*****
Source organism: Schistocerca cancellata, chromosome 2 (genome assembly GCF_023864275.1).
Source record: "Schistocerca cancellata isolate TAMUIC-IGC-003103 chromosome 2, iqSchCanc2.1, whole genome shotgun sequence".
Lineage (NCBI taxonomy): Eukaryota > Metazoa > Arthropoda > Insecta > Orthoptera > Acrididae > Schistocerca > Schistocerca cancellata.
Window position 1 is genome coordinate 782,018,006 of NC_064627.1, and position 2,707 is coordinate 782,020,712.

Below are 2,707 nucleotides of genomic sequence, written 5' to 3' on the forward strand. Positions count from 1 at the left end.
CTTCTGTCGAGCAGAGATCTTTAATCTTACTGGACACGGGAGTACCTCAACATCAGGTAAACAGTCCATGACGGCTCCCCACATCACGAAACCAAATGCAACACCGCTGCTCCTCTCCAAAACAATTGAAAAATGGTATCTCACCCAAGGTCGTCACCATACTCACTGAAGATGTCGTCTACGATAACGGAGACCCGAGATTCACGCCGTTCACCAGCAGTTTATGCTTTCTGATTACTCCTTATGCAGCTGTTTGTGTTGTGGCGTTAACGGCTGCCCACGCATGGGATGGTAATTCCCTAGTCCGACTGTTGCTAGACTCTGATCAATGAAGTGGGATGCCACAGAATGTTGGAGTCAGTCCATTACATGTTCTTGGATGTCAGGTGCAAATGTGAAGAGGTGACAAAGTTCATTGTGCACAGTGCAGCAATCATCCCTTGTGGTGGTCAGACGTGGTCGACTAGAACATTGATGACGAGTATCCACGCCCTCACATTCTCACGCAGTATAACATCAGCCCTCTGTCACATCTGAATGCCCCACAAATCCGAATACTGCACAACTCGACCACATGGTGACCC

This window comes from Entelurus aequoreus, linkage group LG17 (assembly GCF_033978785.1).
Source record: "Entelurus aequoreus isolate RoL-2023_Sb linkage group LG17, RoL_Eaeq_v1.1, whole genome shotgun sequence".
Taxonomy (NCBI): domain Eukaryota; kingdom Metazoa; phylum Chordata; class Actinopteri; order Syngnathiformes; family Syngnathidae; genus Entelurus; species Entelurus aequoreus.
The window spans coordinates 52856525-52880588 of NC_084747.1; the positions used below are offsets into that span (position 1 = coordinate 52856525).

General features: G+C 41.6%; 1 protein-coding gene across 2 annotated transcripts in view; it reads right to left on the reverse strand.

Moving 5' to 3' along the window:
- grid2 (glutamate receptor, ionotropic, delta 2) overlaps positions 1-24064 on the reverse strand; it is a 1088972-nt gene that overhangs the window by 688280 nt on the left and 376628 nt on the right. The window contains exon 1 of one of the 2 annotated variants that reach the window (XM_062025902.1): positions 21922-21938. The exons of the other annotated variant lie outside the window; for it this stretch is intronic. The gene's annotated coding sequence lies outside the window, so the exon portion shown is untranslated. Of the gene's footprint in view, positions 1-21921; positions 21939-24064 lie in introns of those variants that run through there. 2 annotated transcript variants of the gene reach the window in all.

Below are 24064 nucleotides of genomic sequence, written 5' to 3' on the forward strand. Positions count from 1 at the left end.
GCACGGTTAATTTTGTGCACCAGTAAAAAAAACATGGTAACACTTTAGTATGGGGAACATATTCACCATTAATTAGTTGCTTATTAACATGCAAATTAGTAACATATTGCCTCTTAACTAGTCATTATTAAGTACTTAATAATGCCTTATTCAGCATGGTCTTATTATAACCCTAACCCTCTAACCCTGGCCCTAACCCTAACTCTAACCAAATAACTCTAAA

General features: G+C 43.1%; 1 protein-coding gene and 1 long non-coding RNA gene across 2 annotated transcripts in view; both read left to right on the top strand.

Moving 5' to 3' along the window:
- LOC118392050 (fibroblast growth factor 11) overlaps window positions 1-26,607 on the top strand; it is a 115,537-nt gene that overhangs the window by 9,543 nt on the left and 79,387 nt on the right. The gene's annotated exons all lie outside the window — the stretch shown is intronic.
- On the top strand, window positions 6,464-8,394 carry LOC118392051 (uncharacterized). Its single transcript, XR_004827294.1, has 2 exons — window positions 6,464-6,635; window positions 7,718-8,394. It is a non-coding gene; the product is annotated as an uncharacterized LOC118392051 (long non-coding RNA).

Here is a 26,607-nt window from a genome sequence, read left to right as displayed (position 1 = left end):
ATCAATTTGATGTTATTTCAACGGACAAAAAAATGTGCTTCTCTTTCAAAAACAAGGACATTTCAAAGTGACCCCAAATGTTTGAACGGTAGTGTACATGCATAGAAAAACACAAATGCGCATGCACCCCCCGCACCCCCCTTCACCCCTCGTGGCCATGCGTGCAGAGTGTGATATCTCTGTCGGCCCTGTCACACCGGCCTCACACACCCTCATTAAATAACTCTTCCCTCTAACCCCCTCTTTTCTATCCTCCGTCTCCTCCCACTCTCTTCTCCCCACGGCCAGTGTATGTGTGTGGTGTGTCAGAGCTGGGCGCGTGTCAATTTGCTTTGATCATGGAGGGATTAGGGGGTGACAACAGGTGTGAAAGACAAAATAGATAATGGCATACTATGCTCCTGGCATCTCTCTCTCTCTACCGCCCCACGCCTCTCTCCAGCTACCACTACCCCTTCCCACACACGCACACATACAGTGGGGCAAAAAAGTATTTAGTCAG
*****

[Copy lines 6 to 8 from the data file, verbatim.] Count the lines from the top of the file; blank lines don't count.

CTTCTGTCGAGCAGAGATCTTTAATCTTACTGGACACGGGAGTACCTCAACATCAGGTAAACAGTCCATGACGGCTCCCCACATCACGAAACCAAATGCAACACCGCTGCTCCTCTCCAAAACAATTGAAAAATGGTATCTCACCCAAGGTCGTCACCATACTCACTGAAGATGTCGTCTACGATAACGGAGACCCGAGATTCACGCCGTTCACCAGCAGTTTATGCTTTCTGATTACTCCTTATGCAGCTGTTTGTGTTGTGGCGTTAACGGCTGCCCACGCATGGGATGGTAATTCCCTAGTCCGACTGTTGCTAGACTCTGATCAATGAAGTGGGATGCCACAGAATGTTGGAGTCAGTCCATTACATGTTCTTGGATGTCAGGTGCAAATGTGAAGAGGTGACAAAGTTCATTGTGCACAGTGCAGCAATCATCCCTTGTGGTGGTCAGACGTGGTCGACTAGAACATTGATGACGAGTATCCACGCCCTCACATTCTCACGCAGTATAACATCAGCCCTCTGTCACATCTGAATGCCCCACAAATCCGAATACTGCACAACTCGACCACATGGTGACCC

This window comes from Entelurus aequoreus, linkage group LG17 (assembly GCF_033978785.1).
Source record: "Entelurus aequoreus isolate RoL-2023_Sb linkage group LG17, RoL_Eaeq_v1.1, whole genome shotgun sequence".